From the Pastor's Desk


Rev. Paul Ring

My Dear Friends in Christ,

I know all about begging dogs. Those of you who know me know my faithful canine companion, Nellie (the "parish pup", as she was once called). She is a master at "puppy dog eyes", that look that a dog can give that will make you "cave in" to anything! She will sit patiently (for the most part) waiting for any little scrap or morsel to fall from your utensil, ready to grab it (often before it hits the floor!) and claim it for her own.

Jesus uses the image of a dog begging for scraps to de-scribe those people who, initially, He wasn't called to save. Jesus even goes so far as to openly deny them a "place at table". In the beginning of Jesus' public minis-try, He made it clear that He came to save "the lost sheep of the house of Israel" (Mt 15:24); it, seemingly, wasn't in the plan of salvation to save anyone else. In this encounter with the Canaanite woman, Jesus' mis-sion takes a different sort of turn. The woman (whose faith is evident) doesn't seem afraid to challenge Jesus in His thought process; she doesn't move Jesus from this analogous thinking, but gets Him to "expand" His thoughts and, perhaps, His heart.

There are times in our lives when we might feel, to some degree, like that Canaanite woman. We may feel the need to reach out to Jesus but, unlike this bold woman, might be afraid of approaching the Lord, fearful of re-jection. We must know in our heart that we have a God who loves us fully, One who knows us to the core of our being, One who can move us from a place of doubt and fear to surety and confidence. The Canaanite woman approaches Jesus fully aware of whom He is; when she refers to Him as "Son of David", she is acknowledging Jesus' place in the kingly lineage of Joseph's ancestor, King David. She not only knows about Him, she knows Him. It is this knowledge, and Jesus understanding and acceptance of the Canaanite woman's faith that brings about this moment of healing.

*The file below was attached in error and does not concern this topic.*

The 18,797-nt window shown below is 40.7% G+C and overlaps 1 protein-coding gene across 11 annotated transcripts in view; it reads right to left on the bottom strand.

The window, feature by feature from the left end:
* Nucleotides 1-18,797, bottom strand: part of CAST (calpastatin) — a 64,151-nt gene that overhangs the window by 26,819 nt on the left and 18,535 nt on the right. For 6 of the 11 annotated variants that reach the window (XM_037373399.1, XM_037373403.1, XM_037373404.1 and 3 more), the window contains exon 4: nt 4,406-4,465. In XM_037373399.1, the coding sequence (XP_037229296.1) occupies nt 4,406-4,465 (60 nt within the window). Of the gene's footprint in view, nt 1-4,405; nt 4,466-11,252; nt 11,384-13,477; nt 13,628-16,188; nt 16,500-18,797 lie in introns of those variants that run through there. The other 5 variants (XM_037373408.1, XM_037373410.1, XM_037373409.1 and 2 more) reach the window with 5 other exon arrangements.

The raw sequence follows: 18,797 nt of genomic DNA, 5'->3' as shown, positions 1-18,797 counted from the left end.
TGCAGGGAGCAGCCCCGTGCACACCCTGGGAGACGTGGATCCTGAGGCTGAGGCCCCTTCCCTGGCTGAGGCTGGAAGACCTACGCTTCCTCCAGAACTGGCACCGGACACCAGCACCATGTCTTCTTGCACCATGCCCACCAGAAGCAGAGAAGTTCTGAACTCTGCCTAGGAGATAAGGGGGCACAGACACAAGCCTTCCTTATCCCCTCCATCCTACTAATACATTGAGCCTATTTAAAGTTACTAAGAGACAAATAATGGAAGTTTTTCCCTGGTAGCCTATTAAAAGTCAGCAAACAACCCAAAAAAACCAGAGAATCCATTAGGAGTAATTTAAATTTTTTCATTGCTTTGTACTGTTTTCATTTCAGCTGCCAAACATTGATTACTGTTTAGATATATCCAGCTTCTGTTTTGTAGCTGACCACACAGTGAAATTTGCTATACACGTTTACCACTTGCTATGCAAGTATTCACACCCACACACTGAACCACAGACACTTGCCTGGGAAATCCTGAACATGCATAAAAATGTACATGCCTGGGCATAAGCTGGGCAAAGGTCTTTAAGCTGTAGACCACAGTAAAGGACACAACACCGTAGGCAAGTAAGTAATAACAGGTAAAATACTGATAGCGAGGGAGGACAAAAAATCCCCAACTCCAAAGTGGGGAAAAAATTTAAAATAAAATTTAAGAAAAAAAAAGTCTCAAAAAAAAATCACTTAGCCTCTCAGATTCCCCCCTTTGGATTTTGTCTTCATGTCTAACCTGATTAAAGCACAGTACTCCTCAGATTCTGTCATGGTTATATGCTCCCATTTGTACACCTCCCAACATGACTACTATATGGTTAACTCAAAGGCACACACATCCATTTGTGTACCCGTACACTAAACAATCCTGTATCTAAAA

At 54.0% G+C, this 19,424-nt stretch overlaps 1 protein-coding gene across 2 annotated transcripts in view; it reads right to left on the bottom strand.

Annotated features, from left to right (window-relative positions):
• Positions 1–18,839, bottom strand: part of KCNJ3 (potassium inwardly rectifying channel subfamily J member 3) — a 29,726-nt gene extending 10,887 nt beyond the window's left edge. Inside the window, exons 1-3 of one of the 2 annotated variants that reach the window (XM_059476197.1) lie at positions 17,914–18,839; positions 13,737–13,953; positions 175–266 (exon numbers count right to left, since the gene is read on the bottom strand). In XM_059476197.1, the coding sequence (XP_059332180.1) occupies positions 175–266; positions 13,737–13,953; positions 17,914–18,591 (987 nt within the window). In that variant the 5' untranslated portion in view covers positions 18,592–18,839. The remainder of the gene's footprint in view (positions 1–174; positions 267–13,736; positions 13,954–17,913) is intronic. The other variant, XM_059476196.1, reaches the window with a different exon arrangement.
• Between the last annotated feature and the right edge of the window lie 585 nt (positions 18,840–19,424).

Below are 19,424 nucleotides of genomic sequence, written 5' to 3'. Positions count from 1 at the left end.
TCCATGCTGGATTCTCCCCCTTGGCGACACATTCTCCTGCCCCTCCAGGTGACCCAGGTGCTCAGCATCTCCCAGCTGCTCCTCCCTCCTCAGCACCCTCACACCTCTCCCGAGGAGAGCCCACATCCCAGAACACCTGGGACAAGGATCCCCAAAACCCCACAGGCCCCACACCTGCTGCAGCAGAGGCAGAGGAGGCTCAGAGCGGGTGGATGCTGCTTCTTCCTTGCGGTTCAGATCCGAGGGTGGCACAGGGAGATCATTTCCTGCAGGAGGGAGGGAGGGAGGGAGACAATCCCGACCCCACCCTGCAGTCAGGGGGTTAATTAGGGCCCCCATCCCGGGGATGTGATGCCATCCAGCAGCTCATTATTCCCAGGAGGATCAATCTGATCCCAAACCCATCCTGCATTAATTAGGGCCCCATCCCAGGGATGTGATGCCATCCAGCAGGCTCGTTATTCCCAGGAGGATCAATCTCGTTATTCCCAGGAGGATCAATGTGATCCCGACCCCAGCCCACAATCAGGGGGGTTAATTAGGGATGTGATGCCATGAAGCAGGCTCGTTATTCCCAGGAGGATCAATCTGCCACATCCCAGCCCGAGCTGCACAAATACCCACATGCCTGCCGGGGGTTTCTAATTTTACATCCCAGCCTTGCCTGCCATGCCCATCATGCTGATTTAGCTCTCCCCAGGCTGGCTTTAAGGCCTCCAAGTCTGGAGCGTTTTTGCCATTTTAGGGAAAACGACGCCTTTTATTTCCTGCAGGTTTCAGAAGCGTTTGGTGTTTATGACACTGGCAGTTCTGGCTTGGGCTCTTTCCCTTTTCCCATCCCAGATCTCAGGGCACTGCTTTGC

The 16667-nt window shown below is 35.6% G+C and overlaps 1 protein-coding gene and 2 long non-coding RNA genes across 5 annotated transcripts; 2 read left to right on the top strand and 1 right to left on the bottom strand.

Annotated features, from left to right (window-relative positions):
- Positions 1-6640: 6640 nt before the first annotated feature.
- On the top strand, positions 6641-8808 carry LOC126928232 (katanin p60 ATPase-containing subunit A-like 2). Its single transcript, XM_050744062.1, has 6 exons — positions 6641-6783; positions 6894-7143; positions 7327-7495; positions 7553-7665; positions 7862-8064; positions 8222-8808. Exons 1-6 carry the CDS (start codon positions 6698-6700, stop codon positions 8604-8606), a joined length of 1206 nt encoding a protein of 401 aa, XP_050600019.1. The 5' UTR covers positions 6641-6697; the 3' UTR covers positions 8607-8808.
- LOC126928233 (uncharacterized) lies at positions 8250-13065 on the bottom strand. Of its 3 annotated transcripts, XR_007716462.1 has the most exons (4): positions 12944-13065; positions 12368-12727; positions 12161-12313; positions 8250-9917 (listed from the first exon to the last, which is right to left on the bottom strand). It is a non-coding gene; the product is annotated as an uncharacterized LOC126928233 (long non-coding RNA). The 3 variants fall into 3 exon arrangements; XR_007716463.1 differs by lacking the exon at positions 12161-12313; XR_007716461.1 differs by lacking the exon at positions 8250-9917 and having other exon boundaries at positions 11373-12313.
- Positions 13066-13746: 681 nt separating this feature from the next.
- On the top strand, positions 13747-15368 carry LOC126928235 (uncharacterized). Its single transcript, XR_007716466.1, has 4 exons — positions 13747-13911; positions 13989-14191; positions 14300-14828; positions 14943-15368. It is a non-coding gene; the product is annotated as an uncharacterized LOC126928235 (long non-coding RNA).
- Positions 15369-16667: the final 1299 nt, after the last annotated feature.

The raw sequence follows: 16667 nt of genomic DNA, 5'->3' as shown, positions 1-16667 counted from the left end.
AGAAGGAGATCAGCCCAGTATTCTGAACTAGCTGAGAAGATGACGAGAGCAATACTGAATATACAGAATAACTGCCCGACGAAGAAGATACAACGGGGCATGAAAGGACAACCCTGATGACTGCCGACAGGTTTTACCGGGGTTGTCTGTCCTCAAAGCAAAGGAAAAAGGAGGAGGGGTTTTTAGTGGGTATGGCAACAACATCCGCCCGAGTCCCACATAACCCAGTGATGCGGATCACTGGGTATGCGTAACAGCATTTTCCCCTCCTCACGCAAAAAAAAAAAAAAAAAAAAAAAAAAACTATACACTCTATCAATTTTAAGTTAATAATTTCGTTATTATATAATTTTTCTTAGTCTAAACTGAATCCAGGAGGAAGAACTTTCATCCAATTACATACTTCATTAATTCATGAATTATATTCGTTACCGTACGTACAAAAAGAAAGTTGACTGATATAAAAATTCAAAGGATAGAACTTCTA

May we have the courage to approach the Throne of Grace upon which Jesus sits. May we come to trust that we, despite our own unworthiness, are made worthy by the One who calls us to relationship with Himself. May we believe that healing, in whatever way needed, will be ours. May we share this knowledge with all whom we meet.

Have a Blessed Week,

Fr. Paul



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